New Orleans family stuck in Poland after rescuing mother and grandmother from Ukraine

NEW ORLEANS (WVUE) – A New Orleans couple, now living in Biloxi, traveled thousands of miles to bring their aging mother back to the United States from Ukraine, but are stuck in Poland waiting for her green card .

Bruce and Antonina Godfrey made the trip to rescue Hanna Khmyz, 80, Antonina’s mother, from her hometown of Khmelnytskyi as the Russian invasion of the country continues. Khmyz lived with the sound of constant air raid sirens.

“She just got to where she was ignoring them, and after a while it wore her out,” Bruce Godfrey said. “We just felt we had to come in and get her out ourselves.”

Antonina, who is from Ukraine, called her friends from over three decades. She managed to convince one of them to drive her mother to the Polish border.

“Those friends of hers from 30 years ago brought mom to the border,” Bruce Godfrey said. “They could have easily crossed the border and come with us. They took Mom to the border, turned around, and went straight back to their hometown. For me, it’s just amazing.

A sigh of relief: Hanna has finally left Ukraine.

“She’s ready to come back,” Antonina Godfrey said. “She understands that she has to be here because it’s war, but she wants to go home. It’s his whole life. She said, “It’s my whole life, it’s my savings, that’s all.”

They returned to Warsaw, the capital of Poland and the location of the American Embassy. Fortunately, last summer they applied for a green card for Hanna.

But they are stuck in a loop. Bruce went to the embassy and stood in line, was told he had to come back with an appointment and made one for the next day.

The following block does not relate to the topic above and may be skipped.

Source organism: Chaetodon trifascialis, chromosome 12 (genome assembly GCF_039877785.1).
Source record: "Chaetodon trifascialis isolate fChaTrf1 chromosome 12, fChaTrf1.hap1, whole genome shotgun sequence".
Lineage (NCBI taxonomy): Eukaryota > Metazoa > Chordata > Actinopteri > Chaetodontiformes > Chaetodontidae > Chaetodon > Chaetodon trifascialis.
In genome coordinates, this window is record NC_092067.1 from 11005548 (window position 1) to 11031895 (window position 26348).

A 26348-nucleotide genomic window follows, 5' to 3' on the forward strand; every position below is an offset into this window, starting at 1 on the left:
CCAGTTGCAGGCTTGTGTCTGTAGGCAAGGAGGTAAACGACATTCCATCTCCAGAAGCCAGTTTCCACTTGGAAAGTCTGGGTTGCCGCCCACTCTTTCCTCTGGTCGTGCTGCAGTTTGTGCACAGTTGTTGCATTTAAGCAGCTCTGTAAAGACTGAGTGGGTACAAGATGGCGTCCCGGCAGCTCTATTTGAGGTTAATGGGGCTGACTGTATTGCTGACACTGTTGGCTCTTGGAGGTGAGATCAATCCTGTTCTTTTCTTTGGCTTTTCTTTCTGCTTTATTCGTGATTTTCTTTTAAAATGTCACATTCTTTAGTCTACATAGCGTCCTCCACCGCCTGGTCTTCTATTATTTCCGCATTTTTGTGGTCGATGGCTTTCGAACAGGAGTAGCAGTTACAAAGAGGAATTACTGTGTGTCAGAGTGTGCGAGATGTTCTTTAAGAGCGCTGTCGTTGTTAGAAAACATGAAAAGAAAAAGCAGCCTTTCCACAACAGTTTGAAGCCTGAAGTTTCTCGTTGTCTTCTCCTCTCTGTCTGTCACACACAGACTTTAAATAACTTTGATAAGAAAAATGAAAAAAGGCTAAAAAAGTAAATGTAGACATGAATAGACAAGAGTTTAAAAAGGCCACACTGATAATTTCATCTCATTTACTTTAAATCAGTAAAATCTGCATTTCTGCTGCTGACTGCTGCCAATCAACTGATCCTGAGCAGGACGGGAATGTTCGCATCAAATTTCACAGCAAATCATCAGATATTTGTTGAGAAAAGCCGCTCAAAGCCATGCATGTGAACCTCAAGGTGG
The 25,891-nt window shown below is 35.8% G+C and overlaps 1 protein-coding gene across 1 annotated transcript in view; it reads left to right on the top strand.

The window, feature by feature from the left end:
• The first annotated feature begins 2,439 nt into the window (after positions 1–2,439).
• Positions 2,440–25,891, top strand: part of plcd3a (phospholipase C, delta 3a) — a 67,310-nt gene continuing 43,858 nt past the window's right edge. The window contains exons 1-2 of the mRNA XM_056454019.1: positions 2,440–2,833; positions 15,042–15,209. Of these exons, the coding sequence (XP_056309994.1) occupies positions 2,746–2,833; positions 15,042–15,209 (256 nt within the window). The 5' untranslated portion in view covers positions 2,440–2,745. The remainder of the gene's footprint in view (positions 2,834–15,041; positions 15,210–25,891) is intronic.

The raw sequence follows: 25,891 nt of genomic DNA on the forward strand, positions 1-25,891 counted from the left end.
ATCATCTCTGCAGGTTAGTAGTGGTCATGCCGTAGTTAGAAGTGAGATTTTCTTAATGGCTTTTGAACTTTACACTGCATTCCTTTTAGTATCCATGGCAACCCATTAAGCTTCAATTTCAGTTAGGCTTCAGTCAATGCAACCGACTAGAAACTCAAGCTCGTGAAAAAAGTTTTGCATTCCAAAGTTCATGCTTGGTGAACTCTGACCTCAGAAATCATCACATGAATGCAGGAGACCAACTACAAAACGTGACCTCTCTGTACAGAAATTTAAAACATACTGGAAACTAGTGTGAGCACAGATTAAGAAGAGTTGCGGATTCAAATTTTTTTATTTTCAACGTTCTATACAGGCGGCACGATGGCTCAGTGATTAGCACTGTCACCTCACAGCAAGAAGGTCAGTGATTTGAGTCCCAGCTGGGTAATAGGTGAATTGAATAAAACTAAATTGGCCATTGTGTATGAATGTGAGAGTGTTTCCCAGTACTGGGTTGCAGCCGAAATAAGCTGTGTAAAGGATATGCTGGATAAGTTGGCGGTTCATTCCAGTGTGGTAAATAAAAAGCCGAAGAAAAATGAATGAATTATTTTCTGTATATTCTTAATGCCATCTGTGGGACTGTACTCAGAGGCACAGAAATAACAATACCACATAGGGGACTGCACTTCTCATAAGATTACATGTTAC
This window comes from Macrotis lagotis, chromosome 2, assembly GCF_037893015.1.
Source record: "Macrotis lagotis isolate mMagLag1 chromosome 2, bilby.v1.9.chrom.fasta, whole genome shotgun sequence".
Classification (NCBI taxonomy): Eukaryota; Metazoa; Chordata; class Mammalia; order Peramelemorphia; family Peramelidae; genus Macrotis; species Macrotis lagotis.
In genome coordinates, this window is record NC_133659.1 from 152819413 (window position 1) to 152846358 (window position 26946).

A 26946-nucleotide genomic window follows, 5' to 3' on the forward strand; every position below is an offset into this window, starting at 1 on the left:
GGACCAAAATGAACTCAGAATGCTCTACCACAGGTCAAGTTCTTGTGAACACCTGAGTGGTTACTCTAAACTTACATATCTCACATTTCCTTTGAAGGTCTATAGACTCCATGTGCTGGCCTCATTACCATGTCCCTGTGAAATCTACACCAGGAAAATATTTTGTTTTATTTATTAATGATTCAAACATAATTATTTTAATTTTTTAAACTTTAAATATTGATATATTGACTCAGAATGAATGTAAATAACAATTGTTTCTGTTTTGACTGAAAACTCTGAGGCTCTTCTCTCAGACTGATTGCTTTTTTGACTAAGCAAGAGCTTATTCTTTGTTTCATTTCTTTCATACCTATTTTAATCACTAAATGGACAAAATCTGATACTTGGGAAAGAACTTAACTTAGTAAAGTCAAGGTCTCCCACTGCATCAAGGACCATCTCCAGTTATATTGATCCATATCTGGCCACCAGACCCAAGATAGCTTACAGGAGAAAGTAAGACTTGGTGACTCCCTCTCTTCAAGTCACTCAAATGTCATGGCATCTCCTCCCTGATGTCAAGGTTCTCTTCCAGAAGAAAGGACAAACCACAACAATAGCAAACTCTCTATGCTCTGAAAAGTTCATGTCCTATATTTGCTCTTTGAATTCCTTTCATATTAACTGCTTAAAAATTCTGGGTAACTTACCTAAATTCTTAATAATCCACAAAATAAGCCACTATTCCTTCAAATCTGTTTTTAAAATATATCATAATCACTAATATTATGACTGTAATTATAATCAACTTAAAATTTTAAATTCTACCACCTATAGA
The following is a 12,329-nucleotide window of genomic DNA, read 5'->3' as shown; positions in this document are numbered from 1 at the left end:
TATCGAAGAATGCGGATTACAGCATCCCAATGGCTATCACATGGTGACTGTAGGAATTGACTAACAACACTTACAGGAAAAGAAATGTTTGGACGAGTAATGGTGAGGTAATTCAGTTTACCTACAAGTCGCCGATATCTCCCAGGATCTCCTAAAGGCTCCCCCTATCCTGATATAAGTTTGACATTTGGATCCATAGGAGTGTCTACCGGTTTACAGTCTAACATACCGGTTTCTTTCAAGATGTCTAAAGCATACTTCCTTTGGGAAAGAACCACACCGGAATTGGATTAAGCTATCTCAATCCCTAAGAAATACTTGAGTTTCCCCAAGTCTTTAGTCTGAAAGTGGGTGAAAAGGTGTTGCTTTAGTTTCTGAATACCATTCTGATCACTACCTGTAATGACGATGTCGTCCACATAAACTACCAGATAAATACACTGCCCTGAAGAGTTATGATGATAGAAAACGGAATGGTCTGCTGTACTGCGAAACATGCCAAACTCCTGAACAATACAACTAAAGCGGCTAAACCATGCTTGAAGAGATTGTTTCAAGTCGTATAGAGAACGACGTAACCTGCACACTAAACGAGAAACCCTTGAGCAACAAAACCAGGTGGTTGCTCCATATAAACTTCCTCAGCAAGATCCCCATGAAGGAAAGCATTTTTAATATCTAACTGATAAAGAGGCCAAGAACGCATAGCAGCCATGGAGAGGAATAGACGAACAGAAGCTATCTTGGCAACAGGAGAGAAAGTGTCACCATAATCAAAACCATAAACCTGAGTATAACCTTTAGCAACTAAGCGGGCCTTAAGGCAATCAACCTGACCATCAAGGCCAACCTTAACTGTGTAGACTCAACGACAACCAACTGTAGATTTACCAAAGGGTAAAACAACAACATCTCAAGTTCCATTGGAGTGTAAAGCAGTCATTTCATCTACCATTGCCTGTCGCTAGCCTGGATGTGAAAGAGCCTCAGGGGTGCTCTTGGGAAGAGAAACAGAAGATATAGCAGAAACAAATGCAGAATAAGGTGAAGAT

When he returned, the embassy staff told him that he had chosen the wrong type of appointment.

“I really just want direction. I really want a face-to-face meeting to tell me what to do,” he said. “If I have to do 100 steps, tell me what’s number one, number two, and I’ll start doing them.”

“We’re just a little stuck right now.”

They are hoping someone will see their story and help them quickly get the green card, which Bruce says is currently at the National Visa Center here in the United States.

He said he made an appointment, but it’s only April 7.

Hanna’s story is just one of many as nearly two million Ukrainians flee their country, some with nothing but the clothes they wear.

“It’s people’s lives. You put your whole life into something and you have to go,” Antonina Godfrey said.

“I liken it a bit to Katrina, but after Katrina we knew it was going to be okay eventually. These people don’t know right now,” Bruce Godfrey said. “Watching TV is one thing, watching these women and children here is totally another thing.”

Despite their current situation, the Godfreys said they were happy to have Hanna and to know that she was safe from war.

“I literally can’t wait to see her and hug her since I haven’t seen her for so many years,” her granddaughter Anna Kushnir said. “I want her to be with me, I want to be with her. She’s taken care of me since I was a baby.

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